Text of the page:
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Seismic hazard and risk assessment based on Unified Scaling Law for Earthquakes: thirteen principal urban agglomerations of India

by Imtiyaz A. Parvez, Anastasia Nekrasova, Vladimir Kossobokov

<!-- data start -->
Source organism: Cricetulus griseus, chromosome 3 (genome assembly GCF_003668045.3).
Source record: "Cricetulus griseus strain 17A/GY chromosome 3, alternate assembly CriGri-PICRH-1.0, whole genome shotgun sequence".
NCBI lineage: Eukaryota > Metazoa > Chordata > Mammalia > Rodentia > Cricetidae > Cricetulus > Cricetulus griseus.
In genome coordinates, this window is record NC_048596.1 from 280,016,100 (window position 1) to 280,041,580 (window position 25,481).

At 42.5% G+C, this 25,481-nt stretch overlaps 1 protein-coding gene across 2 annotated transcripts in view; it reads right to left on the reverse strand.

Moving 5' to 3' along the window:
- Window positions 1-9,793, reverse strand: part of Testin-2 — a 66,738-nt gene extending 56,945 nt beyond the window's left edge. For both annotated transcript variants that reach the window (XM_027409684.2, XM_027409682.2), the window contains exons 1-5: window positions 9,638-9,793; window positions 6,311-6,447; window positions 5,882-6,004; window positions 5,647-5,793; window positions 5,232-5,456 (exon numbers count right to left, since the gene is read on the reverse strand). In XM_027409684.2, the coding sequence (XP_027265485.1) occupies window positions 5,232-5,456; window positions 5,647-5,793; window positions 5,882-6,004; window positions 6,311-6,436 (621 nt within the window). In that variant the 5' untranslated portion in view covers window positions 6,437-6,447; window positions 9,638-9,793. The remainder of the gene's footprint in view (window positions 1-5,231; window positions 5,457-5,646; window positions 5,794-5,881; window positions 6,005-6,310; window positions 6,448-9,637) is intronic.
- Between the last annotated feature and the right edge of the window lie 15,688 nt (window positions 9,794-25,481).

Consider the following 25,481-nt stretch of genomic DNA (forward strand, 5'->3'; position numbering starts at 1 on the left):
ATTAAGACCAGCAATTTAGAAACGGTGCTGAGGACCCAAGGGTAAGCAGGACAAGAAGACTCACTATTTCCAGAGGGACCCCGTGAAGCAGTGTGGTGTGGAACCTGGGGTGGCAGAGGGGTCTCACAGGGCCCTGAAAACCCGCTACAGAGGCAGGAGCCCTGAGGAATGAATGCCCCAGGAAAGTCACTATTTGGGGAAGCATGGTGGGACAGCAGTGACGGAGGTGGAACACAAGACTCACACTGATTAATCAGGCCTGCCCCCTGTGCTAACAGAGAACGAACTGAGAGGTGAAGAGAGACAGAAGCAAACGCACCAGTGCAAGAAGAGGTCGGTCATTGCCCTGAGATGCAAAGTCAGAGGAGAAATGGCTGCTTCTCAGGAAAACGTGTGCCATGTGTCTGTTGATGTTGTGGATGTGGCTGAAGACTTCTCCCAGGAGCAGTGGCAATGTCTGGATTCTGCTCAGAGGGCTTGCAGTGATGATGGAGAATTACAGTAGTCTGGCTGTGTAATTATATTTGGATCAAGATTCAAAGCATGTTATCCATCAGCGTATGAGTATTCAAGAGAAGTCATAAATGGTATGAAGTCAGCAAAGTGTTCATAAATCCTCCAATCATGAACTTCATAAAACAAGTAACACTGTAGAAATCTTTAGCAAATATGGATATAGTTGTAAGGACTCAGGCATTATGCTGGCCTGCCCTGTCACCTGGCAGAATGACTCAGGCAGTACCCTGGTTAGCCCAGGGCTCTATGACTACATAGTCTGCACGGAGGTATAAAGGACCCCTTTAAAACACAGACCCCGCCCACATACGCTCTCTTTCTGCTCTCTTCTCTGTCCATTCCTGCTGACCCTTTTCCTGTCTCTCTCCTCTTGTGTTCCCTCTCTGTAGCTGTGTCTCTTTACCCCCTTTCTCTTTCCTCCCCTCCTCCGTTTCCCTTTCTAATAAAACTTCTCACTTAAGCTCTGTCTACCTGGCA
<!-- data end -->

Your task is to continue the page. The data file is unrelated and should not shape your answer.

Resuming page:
The deterministic seismic hazard map of India with spatially distributed peak ground acceleration was used to estimate seismic risk using two data sets of the Indian population—the model population data set and the data set based on India’s Census 2011. Four series of the earthquake risk maps of the region based on these two population density sets were cross-compared. The discrepancy of the population data and seismic risks estimation were illuminated for the thirteen principal urban agglomerations of India. The confirmed fractal nature of earthquakes and their distribution in space implies that traditional probabilistic estimations of seismic hazard and risks of cities and urban agglomerations are usually underestimated. The evident patterns of distributed seismic activity follow the Unified Scaling Law for Earthquakes, USLE, which generalizes Gutenberg–Richter recurrence relation. The results of the systematic global analysis imply that the occurrence of earthquakes in a region is characterized with USLE: log10N (M, L) = A + B × (5 − M) + C × log10L, where N(M, L)—expected annual number of earthquakes of magnitude M within an area of liner size L, A determines seismic static rate, B—balance between magnitude ranges, and C—fractal dimension of seismic loci. We apply the seismic hazard and risk assessment methodology developed recently based on USLE, pattern recognition of earthquake-prone geomorphic nodes, and neo-deterministic scenarios of destructive ground shaking. Objects of risk are individuals (1) as reported in the 2011 National Census data and (2) as predicted for 2010 by Gridded Population of the World (model GPWv3); vulnerability depends nonlinearly on population density. The resulting maps of seismic hazard and different risk estimates based on population density are cross-compared. To avoid misleading interpretations, we emphasize that risk estimates presented here for academic purposes only. In the matter of fact, they confirm that estimations addressing more realistic and practical kinds of seismic risks should involve experts in distribution of objects of risk of different vulnerability, i.e., specialists in earthquake engineering, social sciences, and economics.


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